Google Finds Evidence That Russia Used Its Platforms To Influence The 2016 U.S. Election

Pieter Howes

Google has reportedly found evidence that Russian operatives spent vast sums of money on purchasing ads on the Silicone Valley giant's various platforms, allegedly in an attempt to influence the outcome of the 2016 U.S. presidential election.

Among the platforms used was YouTube, owned by Google, where it was discovered that Russians had spent many thousands of dollars to allegedly spread false information and "fake news." Further Google products involved in the operation are Google search, Gmail, and the DoubleClick advertising network.

It is alleged that many of the ads were used to sow racial divisions in the United States, while furiously promoting Donald Trump, Bernie Sanders, and Jill Stein as the most favored candidates overall.

The news comes on the back of the discovery that a Kremlin-affiliated hacking operation purchased ads on Facebook to meddle in the election. According to an analysis by the Washington Post, the recent revelations point to the possibility that the Russian interference project may consist of a much broader network than what was initially thought.

When Google was previously pressed for answers to the allegations that their platforms were used by Russians to infiltrate and influence the 2016 election campaign, a company representative, Andrea Faville, was reticent to concede that it may be the case.

"[Google is] always monitoring for abuse or violations of our policies and we've seen no evidence this type of ad campaign was run on our platforms."

Among the other online platforms that were part of the reported campaign by Russian agents are Google's chief rival Facebook and Twitter.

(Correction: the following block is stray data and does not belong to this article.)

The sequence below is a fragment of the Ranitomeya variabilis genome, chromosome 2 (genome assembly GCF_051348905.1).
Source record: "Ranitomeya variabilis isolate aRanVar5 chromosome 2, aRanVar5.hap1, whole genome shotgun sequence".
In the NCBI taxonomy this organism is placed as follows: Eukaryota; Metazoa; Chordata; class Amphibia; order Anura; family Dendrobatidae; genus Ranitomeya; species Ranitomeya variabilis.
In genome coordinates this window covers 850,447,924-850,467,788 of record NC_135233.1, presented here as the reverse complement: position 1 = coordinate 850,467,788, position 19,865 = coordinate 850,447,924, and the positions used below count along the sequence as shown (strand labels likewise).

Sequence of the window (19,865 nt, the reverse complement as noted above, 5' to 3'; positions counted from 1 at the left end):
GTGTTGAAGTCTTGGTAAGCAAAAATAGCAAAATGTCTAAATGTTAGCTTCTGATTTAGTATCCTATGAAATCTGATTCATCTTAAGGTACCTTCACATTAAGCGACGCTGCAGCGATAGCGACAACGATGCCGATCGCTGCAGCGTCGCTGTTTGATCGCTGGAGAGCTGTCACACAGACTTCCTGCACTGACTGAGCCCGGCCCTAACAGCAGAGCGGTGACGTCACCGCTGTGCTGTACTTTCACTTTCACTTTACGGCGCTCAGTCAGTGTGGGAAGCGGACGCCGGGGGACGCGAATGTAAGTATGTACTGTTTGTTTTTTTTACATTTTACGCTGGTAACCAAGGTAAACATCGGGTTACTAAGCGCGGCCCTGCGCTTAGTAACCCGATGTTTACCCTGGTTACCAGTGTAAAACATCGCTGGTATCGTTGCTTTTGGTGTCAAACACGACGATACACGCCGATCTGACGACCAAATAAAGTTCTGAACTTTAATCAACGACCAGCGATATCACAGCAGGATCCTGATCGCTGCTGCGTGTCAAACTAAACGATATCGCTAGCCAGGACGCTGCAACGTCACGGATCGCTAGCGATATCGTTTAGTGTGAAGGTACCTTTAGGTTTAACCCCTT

Facebook recently provided U.S. Congress investigators with proof of roughly 3,000 adverts that were purchased by the Internet Research Agency, a known Kremlin-affiliated internet troll operation.

One of the researchers involved in the investigation told the Post that the scale of Russian interference in the election is likely significantly larger than what is currently thought. Many of the fabricated Facebook posts were shared by hundreds of millions of users at a time, according to Jonathan Albright from Columbia University.

One of the ways in which Google was able to uncover the Russian meddling evidence was by mining data acquired from Twitter. Google was thus able to link the disinformation that was being spread during the election to hundreds of Russian Twitter accounts that had purchased Google ad services via the social media platform.

Twitter recently announced that they had discovered three accounts owned by the Russia Today news site. Moreover, Twitter was able to link the accounts - that had spent nearly $300,000 on political ads - to the Kremlin.

The Google internal investigation is still in its early stages and as such, the full extent to which Russians used their products is yet to be determined.

[Featured Image by Leon Neal/Getty Images]